Music

The making of Pandit Jasraj

In a candid conversation, the stalwart talks about the bhakti element in his singing and his association with the legendary filmmaker V.Shantaram

The soulful voice of Pt. Jasraj reached the 72nd Shriram Shankarlal Music Festival to its climax when his devotion-drenched voice ascending in the kirtan-like utterance of ‘Vitthal Vitthal’ ultimately rested at the formidable peak of Taar Pancham.

There was a very thoughtful selection of ragas like Abeer Todi and Hori Sarang, for this concert, adhering to the time theory of Hindustani music. It was not just about the time of the day but also about the season keeping in mind the proximity of Phagun ritu. Opening his morning concert with Abeeri Todi, a very rare and old variant of the timely Todi, which had shades of ragas like Jaunpuri, Desi and Khat, he presented a traditional Bada Khayal set to Vilambit Ektala, while the Chhota Khayal in Teentala, “Braj Banwari….”, was a composition of his father late Pt. Motiram.

It was followed by the Goojri Todi Khayal, a composition of Nayak Dhondu, “Chalo sakhi sautan ke ghar jaihen Maan ghate to ka ghat jaihen, Piya ke darshan paihen…”. Then came the Hori Sarang, prevalent in Haveli Sangeet, that went “Mai mero mann mein Saanvaro, ghar angana na suhaay” sung in typical Hori style set to the Chaanchar Theka of Deepchandi, concluding with the scintillating Benarasi Laggi on Ramkumar’s tabla.

Ultimately, he had to sing ‘Mata Kalika…” the popular adana bandish and conclude with “Om namo Bhagavate Vasudevaya….” on public demand. The heartwarming live orchestra comprised mostly his disciples except for Pt. Ram Kumar Mishra on tabla. There was Tripti Mukherjee on harmonium and vocal support along with Ratan Mohan Sharma and Gargi Siddhant on tanpuras.

One had not yet recovered from his intoxicating music when we met at New Delhi’s India International Centre where he was staying with his wife Madhura Jasraj, the gifted daughter of the legendary filmmaker V. Shantaram.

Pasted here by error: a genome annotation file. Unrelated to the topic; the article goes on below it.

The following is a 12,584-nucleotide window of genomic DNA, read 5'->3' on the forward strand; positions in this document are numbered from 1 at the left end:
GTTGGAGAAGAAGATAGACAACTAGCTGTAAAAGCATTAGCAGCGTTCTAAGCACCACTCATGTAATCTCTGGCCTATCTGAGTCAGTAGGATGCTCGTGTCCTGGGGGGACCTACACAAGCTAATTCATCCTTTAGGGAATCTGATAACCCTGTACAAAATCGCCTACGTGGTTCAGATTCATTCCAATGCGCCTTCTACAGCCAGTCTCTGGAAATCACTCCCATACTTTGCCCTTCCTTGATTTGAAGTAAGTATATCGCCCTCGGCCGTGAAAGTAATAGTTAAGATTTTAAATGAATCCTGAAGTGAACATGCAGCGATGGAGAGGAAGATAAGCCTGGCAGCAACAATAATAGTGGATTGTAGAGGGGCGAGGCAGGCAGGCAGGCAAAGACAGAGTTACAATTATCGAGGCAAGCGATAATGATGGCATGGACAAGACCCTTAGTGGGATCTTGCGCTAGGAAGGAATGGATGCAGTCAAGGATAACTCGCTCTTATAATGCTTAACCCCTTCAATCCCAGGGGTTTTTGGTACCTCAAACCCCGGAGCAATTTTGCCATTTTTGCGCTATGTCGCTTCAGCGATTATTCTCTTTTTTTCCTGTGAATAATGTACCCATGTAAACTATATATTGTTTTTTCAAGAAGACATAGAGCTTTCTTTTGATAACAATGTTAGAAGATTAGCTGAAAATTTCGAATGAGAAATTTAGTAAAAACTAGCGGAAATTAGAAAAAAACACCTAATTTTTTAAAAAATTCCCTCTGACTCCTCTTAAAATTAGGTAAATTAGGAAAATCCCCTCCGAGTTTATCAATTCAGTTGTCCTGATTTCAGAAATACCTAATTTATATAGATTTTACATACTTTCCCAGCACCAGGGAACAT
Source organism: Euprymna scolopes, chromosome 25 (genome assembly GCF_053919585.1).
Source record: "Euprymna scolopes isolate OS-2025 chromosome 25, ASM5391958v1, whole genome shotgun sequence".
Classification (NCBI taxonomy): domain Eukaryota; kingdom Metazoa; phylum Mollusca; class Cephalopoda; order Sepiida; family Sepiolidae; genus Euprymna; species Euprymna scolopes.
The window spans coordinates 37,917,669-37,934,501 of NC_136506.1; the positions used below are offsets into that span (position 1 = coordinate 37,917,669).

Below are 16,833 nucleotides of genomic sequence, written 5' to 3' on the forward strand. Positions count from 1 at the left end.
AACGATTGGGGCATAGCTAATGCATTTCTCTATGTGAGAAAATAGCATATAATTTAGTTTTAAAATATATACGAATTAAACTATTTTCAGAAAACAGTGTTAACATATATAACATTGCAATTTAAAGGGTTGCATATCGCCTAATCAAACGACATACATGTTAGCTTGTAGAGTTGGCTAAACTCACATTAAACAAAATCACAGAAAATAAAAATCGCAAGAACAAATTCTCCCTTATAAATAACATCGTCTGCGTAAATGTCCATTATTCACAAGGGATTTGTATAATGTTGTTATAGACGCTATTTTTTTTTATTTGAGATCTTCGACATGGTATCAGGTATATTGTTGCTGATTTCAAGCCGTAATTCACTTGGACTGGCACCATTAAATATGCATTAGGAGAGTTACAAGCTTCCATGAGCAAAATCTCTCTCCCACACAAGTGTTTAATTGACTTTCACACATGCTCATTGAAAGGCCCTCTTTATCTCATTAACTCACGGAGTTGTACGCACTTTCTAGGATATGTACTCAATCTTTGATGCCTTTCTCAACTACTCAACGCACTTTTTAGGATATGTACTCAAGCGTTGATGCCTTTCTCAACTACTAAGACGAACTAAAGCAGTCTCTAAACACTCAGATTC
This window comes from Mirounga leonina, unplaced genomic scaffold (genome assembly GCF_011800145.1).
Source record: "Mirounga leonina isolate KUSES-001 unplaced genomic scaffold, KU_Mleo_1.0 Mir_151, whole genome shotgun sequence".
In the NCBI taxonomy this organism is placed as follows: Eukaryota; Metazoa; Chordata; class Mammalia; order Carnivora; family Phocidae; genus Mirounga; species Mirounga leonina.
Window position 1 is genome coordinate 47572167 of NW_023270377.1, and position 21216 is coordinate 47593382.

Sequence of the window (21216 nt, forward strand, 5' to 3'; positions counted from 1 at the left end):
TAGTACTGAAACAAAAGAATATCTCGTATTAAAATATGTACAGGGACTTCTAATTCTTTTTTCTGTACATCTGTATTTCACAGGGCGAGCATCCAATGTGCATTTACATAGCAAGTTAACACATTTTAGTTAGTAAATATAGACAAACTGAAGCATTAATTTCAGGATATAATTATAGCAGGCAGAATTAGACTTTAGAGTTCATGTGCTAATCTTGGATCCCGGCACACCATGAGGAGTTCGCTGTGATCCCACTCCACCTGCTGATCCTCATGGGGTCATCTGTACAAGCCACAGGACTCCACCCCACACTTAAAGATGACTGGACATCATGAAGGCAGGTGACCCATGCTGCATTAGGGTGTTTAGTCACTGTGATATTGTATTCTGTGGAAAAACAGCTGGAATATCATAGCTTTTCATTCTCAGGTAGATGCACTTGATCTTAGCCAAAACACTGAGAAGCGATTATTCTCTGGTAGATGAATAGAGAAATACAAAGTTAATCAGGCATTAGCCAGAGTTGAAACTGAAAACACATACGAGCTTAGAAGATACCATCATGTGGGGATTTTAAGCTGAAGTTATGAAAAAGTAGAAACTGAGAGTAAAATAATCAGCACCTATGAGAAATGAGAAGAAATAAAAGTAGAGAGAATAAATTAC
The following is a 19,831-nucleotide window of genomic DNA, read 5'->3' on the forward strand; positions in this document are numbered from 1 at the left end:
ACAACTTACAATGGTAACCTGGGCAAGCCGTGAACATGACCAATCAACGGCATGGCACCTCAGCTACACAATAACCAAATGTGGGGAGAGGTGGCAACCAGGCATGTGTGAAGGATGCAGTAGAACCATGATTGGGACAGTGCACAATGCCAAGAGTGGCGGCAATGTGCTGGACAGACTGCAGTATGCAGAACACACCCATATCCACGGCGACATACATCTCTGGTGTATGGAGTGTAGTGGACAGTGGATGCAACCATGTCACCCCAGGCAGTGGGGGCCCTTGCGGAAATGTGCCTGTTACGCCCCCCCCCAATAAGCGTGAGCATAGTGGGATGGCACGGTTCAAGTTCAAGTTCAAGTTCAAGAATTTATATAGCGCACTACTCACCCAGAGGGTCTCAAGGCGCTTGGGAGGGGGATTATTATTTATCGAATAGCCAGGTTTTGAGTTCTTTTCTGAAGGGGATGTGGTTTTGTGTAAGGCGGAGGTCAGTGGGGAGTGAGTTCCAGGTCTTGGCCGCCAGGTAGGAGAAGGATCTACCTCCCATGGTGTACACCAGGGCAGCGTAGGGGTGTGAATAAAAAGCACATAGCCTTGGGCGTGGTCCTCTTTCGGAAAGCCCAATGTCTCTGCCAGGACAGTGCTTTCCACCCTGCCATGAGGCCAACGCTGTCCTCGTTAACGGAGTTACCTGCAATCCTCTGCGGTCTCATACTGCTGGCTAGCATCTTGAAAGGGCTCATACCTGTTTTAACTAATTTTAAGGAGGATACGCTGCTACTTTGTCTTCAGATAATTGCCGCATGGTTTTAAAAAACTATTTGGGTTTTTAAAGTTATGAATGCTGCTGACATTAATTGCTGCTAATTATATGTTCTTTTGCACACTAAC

The unique gayaki of Pt. Jasaraj is no doubt polished and honed on the cutting edge of Mewati Gharana but his penetratingly tuneful voice and the bhakti-soaked content of compositions have his singular signature. Talking of the element of bhakti and devotional compositions in his musical tradition, Pt. Jasraj gives its credit to his lineage. “My father was in the court of Raja Pratap Singh, the Shaivite king of Kashmir, who used to worship Shiva’s Parthiv Ling, which he and the group of Brahmin priests of his kingdom would make out of mud in early morning from 3 a.m. to 6 a.m. and then would merge in the Tavi river as a daily ritual. Being the musician of his court, my father’s day would begin with singing devotional music daily for these three hours. So the element of bhakti, I believe, was there in my genes.”

Return of voice

Then he narrates the miraculous story of his Guru and eldest brother Pt. Maniram who had totally lost his voice for some time. One day their spiritual Guru Maharana Jayawant Singh alias Bapusahib, the Maharaja of the erstwhile royal estate of Sanand in Gujarat, who was a devotee of Goddess Kali Mata, made him sing Mata Kalike and he resumed singing as if he had never lost it. “I have experienced innumerable miracles of spirituality and bhakti in my life and I believe that the almighty holds your fingers and takes you along this path without even you being aware of it.”